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(EDITORIAL from Korea Times on Jan. 6)

All News 07:01 January 06, 2020

Crisis in Iran
Seoul should seek ways to protect own interests

The specter of war is looming larger in Iran after a U.S. airstrike using an attack drone, reportedly ordered by President Donald Trump, killed popular Iranian military commander, Qassem Soleimani.

Iran has vowed "harsh retaliation," raising fears of renewed attacks on ships in the Strait of Hormuz, the world's single most important oil passageway. This is bad news for South Korea, and not just because of its potential negative impact on the national economy. Given the government has been under pressure to join in U.S.-led efforts to protect ships in the volatile area, it may have to choose to dispatch troops there depending on how the situation unfolds.

We don't want to be dragged into a military conflict overseas, but cannot sit idly by when the lives of South Koreans there are endangered and the nation's interests are at stake. The moment of truth appears to be at hand for the Moon Jae-in administration. It has to discuss ways to protect Korean nationals and the country's economic interests in the region.

Yet sending troops is a very sensitive matter. The nation's anti-piracy Cheonghae Unit is already operating in the Gulf of Aden, and last month the National Assembly approved a motion to extend its mission, which started in 2009, through Dec. 31, 2020. The government may have to consider broadening the unit's operational area to the Strait of Hormuz as an option by limiting its mission to the protection of oil tankers and ships.

What makes this matter more sensitive is Japan's recent decision to send a military presence to the Middle East to "ensure the safety of Japanese ships transporting oil." In late December, the Shinzo Abe administration approved the dispatch, stirring controversy over a possible violation of the Constitution that limits Japan's use of military force strictly to self-defense. Under the plan, Japan will send a destroyer and a pair of P-3C reconnaissance aircraft, mainly for intelligence-gathering in the Gulf of Oman, the Arabian Sea and the Bab el-Mandeb Strait connecting the Red Sea and the Gulf of Aden. South Korea, as a former colony of Japan, has enough reasons to be wary of Japan's increasing military role overseas.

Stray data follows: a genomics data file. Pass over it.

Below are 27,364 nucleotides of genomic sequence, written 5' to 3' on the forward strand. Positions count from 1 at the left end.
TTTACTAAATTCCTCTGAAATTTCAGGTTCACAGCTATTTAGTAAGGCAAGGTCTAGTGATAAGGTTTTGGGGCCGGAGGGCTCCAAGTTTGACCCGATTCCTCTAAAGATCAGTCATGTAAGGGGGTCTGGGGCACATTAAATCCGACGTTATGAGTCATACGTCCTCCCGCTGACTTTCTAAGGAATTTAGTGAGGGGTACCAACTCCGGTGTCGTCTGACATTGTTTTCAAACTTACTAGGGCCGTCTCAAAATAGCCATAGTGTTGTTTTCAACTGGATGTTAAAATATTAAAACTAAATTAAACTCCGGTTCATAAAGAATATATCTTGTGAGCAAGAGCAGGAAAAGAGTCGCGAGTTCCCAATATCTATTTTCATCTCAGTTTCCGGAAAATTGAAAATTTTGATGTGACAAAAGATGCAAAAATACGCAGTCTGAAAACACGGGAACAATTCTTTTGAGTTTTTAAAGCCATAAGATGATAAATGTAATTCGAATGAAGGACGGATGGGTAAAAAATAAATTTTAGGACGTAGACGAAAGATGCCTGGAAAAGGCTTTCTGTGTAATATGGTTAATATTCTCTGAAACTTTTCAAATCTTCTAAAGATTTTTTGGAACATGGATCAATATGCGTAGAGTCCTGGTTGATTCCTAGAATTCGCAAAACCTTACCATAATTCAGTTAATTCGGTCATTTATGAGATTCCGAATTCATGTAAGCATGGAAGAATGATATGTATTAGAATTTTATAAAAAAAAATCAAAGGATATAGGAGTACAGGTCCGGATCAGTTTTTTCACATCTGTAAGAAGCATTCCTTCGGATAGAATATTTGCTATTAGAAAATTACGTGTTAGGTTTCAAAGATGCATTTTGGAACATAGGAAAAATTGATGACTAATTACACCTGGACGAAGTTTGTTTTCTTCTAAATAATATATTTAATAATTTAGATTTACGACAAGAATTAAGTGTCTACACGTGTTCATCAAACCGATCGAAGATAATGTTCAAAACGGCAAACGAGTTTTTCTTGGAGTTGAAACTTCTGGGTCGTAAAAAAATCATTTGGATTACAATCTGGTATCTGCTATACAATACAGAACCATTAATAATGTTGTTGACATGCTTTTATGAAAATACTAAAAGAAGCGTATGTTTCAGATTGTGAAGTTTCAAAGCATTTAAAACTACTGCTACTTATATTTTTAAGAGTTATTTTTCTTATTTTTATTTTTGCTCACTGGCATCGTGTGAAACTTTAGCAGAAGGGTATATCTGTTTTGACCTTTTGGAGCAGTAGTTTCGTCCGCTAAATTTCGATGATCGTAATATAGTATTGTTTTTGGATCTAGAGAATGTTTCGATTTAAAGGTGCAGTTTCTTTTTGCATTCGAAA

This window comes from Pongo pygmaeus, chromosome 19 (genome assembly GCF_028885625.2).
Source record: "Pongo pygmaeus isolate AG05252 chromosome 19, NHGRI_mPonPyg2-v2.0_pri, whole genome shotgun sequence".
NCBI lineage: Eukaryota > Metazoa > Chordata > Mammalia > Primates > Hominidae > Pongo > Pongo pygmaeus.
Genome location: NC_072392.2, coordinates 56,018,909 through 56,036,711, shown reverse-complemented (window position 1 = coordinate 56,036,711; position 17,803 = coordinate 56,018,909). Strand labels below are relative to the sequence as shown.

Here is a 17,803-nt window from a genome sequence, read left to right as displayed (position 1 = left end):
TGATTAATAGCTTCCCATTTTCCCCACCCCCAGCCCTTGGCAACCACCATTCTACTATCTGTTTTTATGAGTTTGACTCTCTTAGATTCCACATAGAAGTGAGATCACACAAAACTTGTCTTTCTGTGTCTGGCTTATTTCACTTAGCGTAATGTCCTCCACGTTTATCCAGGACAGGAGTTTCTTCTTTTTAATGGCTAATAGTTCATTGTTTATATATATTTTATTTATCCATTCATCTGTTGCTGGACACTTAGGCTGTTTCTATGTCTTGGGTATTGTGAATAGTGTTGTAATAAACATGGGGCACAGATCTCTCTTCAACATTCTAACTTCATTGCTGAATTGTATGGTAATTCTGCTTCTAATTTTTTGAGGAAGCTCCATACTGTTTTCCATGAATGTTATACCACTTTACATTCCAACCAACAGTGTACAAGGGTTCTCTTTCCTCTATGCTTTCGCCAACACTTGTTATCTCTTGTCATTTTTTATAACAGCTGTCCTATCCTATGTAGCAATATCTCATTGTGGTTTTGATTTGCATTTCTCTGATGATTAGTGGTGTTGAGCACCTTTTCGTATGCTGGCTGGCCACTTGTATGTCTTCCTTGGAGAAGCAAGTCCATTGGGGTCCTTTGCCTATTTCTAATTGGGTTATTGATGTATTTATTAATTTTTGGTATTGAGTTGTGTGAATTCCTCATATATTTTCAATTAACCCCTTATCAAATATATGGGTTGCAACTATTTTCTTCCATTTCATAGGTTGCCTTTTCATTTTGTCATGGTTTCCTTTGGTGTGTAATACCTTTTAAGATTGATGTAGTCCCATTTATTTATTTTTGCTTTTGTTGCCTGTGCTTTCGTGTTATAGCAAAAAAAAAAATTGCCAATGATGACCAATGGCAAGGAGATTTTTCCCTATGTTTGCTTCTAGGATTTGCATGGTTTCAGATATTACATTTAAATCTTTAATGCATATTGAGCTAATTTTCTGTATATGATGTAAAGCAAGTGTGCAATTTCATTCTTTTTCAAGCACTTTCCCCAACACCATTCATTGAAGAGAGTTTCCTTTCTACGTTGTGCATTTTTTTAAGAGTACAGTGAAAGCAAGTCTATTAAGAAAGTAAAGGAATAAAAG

It is also notable that the U.S. has sought support from its allies for its operations in the Strait of Hormuz amid rising tensions with Iran. Tokyo's naval dispatch could be one reason Seoul is considering the U.S. request. It is needless to say that Seoul should spare no efforts to seek understanding of any decision it makes regarding this from Iran and concerned Middle East nations.

China and Russia's involvement in the Iranian crisis also needs to be considered. The two countries recently held a joint naval exercise with Iran in the Indian Ocean and the Gulf of Oman, which connects the Arabian Sea with the strategic Strait of Hormuz. China said the drill was not connected to the regional situation, but few will argue that Iran has become a flashpoint of increasing rivalry among the world's most powerful countries.

What is happening in Iran poses a huge diplomatic challenge for South Korea. The government should contemplate all factors to make a wise decision.

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